Tuesday, December 8, 2009

Personal Conflicts of Interest (PCIs) of Contractors' Employees - Part 3

The Government has proposed regulations to ensure that its acquisition process is not compromised with personal conflicts of interest by contractors and contractor employees engaged in buying goods and services for the Government. Existing regulations that help prevent personal conflicts of interest by Government employees engaged in the acquisition process, do not extend to contractor employees performing the same or similar contracting function. As the Government increases its reliance on contractors to assist in procurement-related matters, the risks associated with personal conflicts of intersts (PCIs) by contractor employees increase as well. To close this loophole, the OFPP in concert with the FAR councils have proposed new regulations requiring certain contractors to implement policies to identify and prevent PCIs. These new regulations will add a new Part 3.11 to the FAR.

In parts 1 and 2 of this series, we discussed the the reasons the Government is proposing these regulations, the fundamental requirements imposed by the regulations, and some definitions that are necessary for understanding the requirements. Today, in Part 3, we discuss contractor responsibilities under this proposed regulation and Government responsibilities. 

Responsibilities for Contractor and "Covered Employees"

1. Employee Financial Disclosure Statement. In order to comply with the proposed regulations, contractors will be required to develop and implement procedures to screen covered employees for potential personal conflicts of interest. These procedures must include:
  • obtaining and maintaining a financial disclosure statement from each "covered employee" when the employee is initialy assigned to the task under the contract,
  • ensuring that the disclosure statements are updated by the covered employees at least on an annual basis, and
  • requiring each covered employee to update the disclosure statement whenever a new personal conflict of interest occurs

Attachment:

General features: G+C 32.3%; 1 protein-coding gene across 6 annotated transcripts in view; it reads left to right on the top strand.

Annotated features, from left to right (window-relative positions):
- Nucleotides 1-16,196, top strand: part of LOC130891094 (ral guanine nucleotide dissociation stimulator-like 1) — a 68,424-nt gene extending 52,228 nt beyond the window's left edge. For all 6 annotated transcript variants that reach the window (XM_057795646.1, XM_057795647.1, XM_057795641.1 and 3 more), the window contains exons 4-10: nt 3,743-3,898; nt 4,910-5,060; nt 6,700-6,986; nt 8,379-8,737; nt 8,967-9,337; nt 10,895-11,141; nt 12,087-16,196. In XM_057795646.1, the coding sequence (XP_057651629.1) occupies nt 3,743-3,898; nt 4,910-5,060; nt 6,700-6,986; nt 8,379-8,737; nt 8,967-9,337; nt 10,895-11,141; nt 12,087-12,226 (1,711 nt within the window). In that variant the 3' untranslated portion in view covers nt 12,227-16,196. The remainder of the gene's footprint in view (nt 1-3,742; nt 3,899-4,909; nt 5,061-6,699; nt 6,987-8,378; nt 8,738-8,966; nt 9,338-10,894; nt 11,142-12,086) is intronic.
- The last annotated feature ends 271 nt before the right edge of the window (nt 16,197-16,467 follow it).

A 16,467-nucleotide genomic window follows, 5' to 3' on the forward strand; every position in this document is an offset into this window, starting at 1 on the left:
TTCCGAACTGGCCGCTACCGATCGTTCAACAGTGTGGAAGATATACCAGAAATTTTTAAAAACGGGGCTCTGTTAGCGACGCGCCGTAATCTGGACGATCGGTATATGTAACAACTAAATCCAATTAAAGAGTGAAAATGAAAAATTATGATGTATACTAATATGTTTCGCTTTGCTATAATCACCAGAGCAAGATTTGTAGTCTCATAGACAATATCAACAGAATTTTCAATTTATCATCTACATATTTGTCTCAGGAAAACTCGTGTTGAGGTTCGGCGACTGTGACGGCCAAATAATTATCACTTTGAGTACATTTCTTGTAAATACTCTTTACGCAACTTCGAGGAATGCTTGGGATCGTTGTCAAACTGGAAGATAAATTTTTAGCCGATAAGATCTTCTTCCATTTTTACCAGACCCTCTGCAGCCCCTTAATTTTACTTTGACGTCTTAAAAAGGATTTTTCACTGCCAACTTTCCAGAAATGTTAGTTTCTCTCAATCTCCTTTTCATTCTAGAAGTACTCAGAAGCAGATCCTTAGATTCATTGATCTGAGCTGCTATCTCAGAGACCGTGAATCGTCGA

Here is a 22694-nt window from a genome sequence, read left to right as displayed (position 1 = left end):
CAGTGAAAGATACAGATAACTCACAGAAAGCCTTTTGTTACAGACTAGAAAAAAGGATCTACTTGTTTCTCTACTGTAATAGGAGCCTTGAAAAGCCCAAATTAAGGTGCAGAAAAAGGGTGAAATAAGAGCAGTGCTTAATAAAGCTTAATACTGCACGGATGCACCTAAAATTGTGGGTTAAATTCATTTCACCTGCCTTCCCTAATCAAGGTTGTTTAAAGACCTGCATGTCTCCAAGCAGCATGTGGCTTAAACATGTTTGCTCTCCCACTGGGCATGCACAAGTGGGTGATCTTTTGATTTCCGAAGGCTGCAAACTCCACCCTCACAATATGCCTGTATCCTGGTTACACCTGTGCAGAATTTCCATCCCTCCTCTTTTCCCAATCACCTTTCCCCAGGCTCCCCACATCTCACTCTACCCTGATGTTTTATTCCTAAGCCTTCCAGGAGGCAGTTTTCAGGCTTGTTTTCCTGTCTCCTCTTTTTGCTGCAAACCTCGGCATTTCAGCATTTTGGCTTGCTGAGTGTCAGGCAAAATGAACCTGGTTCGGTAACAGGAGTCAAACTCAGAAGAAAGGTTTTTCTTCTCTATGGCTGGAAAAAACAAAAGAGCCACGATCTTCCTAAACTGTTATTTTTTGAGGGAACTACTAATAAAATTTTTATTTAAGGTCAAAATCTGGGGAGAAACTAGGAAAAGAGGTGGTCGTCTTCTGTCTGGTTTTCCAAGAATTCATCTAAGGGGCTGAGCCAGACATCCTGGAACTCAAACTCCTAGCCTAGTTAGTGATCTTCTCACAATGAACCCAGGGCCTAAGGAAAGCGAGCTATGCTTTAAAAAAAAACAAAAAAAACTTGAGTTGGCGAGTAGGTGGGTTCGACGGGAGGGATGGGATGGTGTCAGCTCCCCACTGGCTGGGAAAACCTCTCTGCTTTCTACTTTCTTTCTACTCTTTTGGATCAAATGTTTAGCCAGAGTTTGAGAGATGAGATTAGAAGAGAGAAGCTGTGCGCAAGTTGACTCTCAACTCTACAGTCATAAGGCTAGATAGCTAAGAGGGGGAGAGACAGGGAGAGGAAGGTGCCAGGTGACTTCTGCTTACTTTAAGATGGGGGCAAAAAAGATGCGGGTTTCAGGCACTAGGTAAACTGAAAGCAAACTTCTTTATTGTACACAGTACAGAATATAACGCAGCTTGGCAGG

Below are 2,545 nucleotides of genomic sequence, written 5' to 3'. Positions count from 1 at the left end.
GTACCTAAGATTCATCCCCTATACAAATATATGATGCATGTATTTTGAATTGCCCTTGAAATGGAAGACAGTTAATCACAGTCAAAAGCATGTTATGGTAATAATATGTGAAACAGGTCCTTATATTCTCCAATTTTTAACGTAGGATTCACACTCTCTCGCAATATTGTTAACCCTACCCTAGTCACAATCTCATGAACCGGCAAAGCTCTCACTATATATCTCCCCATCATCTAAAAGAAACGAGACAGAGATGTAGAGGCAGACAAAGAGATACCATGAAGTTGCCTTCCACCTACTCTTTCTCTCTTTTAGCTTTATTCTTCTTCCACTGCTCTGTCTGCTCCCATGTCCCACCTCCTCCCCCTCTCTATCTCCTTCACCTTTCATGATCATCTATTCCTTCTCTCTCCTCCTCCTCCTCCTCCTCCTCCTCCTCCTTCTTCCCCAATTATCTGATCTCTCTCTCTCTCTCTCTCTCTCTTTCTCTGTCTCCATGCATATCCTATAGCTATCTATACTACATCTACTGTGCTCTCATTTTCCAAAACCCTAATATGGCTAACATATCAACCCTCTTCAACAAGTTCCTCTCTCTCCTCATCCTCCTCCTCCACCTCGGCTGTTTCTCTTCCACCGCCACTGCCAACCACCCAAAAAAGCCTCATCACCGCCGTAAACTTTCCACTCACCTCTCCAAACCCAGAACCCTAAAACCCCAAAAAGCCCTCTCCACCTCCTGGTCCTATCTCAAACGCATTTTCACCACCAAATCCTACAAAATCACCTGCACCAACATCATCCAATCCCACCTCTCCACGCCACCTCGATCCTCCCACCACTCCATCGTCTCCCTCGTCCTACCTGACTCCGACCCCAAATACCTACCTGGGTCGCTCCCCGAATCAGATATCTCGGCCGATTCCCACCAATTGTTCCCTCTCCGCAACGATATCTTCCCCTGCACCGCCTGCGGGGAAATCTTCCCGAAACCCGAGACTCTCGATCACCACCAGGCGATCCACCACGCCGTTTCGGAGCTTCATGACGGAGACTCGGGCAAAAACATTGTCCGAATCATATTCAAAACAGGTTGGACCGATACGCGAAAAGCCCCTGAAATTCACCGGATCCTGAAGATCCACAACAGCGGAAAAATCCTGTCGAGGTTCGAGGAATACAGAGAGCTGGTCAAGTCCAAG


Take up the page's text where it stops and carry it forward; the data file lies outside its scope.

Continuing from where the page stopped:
2. Prevention. Next, for each "covered employee", the contractor must
  • prevent personal conflicts of interest, including not assigning or allowing a covered employee to perform any task under the contract if the contractor has identified a personal conflict of interest for the employee that the contractor or employee cannot satisfactorily prevent or mitigate in consultation with the contracting agency
  • prohibit use of non-public Government information for personal gain; and
  • obtain a signed non-disclosure agreement to prohibit disclosure of non-public Government information
3. Inform Employees. Contractors must inform "covered employees" of their oblications to
  • disclosue changes in personal or financial circumstances and prevent personal conflicts of interest
  • not to use non-public Government information for personal gain
  • to avoid even the appearance of personal conflicts of interest
4. Internal Audits. Maintain effective oversight to verify compliance with personal conflict-of-interest safeguards.

5. Discipline. Take appropriate disciplinary action in the case of "covered employees" who fail to comply with policies established pursuant to this section; and

6. Report Violations to the Contracting Officer. Report to the contracting officer any personal conflict-of-interest violation by a "covered employee" as soon as identified. This report shall include a description of the violation and the actions taken by the contractor in response to the violation.

7. Flow Down the Provisions to your Subcontractors. Contractors must "flow-down" these requirements to subcontracts greater than $100 thousand where subcontractor employees may perform acquisition functions closely associated with inherently governmental functions.

Responsibilities of the Contracting Officer

Contracting Officer responsibilities kick in only when a contractor reports a PCI violation. When a contractor makes such a report, the contracting officer will review the actions taken by the contractor, decide whether the contractor has resolved the violation satisfactorily and take any other appropriate action in consultation with agency legal counsel.

The proposed regulation makes no provision where, for example, a violation arises from say, a whistle-blower, or an audit finding. Look for something addressing these omissions in the final regulation.

Mitigations and Waivers

In exceptional circumstances, contractors may be unable to satisfactorily prevent a personal conflict of interest. In those cases, contractors can submit a mitigation plan for the head of contracting activity approval or request a waiver from the requirements. The head of contracting activity authority cannot be redelegated.


If a contracting officer "suspects" violation of the PCI clause, he is to contact legal counsel for advise and recommendations on a course of action. If there is sufficient evidence of a violation, the contracting officer shall pursue remedies that incluce suspension of payments, loss of fee, termination for default or cause, disqualification for future contracts or suspension/debarment.

Tomorrow we will conclude this series with some thoughts on some of the difficulties that contractors might encounter in implementing these proposed requirements.

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